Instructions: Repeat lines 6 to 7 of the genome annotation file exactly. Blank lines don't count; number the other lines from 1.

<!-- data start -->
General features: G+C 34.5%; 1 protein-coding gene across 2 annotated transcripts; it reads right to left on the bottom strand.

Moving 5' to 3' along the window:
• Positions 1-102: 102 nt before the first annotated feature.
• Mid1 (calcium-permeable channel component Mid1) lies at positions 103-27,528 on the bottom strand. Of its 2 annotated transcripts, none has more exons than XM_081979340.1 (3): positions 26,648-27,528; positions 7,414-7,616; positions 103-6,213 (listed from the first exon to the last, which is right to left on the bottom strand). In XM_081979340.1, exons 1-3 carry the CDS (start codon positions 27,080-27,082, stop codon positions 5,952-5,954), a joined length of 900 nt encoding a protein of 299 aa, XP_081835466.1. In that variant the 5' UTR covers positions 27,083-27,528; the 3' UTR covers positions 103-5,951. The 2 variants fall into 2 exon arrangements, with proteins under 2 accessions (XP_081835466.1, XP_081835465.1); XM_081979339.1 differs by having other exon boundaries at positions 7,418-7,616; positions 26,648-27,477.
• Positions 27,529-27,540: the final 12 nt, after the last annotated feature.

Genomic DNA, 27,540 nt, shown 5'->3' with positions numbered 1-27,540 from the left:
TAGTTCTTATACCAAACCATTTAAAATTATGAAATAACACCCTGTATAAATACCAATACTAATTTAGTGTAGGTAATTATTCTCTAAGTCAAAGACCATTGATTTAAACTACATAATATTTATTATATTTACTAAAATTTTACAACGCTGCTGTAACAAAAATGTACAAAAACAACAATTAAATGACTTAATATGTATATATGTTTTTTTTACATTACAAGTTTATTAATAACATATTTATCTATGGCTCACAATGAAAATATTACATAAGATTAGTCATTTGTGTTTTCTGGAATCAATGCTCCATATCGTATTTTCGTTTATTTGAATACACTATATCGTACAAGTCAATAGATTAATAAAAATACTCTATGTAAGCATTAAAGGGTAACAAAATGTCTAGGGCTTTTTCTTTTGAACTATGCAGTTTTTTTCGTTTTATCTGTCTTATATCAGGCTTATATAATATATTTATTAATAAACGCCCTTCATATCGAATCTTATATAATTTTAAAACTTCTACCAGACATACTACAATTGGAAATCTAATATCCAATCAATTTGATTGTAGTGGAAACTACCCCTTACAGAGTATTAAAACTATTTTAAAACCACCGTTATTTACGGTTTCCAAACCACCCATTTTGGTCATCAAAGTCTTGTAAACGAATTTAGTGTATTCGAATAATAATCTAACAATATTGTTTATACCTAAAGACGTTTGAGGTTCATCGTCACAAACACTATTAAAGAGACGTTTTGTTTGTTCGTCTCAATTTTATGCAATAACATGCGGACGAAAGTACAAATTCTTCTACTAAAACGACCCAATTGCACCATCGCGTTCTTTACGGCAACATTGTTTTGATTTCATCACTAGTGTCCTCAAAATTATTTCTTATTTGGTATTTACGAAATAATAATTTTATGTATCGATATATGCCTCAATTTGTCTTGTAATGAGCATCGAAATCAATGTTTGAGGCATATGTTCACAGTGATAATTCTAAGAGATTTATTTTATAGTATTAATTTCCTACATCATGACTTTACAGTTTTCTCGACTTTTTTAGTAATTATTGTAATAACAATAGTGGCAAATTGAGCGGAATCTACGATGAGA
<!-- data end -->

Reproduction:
Genomic DNA, 27,540 nt, shown 5'->3' with positions numbered 1-27,540 from the left:
TAGTTCTTATACCAAACCATTTAAAATTATGAAATAACACCCTGTATAAATACCAATACTAATTTAGTGTAGGTAATTATTCTCTAAGTCAAAGACCATTGATTTAAACTACATAATATTTATTATATTTACTAAAATTTTACAACGCTGCTGTAACAAAAATGTACAAAAACAACAATTAAATGACTTAATATGTATATATGTTTTTTTTACATTACAAGTTTATTAATAACATATTTATCTATGGCTCACAATGAAAATATTACATAAGATTAGTCATTTGTGTTTTCTGGAATCAATGCTCCATATCGTATTTTCGTTTATTTGAATACACTATATCGTACAAGTCAATAGATTAATAAAAATACTCTATGTAAGCATTAAAGGGTAACAAAATGTCTAGGGCTTTTTCTTTTGAACTATGCAGTTTTTTTCGTTTTATCTGTCTTATATCAGGCTTATATAATATATTTATTAATAAACGCCCTTCATATCGAATCTTATATAATTTTAAAACTTCTACCAGACATACTACAATTGGAAATCTAATATCCAATCAATTTGATTGTAGTGGAAACTACCCCTTACAGAGTATTAAAACTATTTTAAAACCACCGTTATTTACGGTTTCCAAACCACCCATTTTGGTCATCAAAGTCTTGTAAACGAATTTAGTGTATTCGAATAATAATCTAACAATATTGTTTATACCTAAAGACGTTTGAGGTTCATCGTCACAAACACTATTAAAGAGACGTTTTGTTTGTTCGTCTCAATTTTATGCAATAACATGCGGACGAAAGTACAAATTCTTCTACTAAAACGACCCAATTGCACCATCGCGTTCTTTACGGCAACATTGTTTTGATTTCATCACTAGTGTCCTCAAAATTATTTCTTATTTGGTATTTACGAAATAATAATTTTATGTATCGATATATGCCTCAATTTGTCTTGTAATGAGCATCGAAATCAATGTTTGAGGCATATGTTCACAGTGATAATTCTAAGAGATTTATTTTATAGTATTAATTTCCTACATCATGACTTTACAGTTTTCTCGACTTTTTTAGTAATTATTGTAATAACAATAGTGGCAAATTGAGCGGAATCTACGATGAGA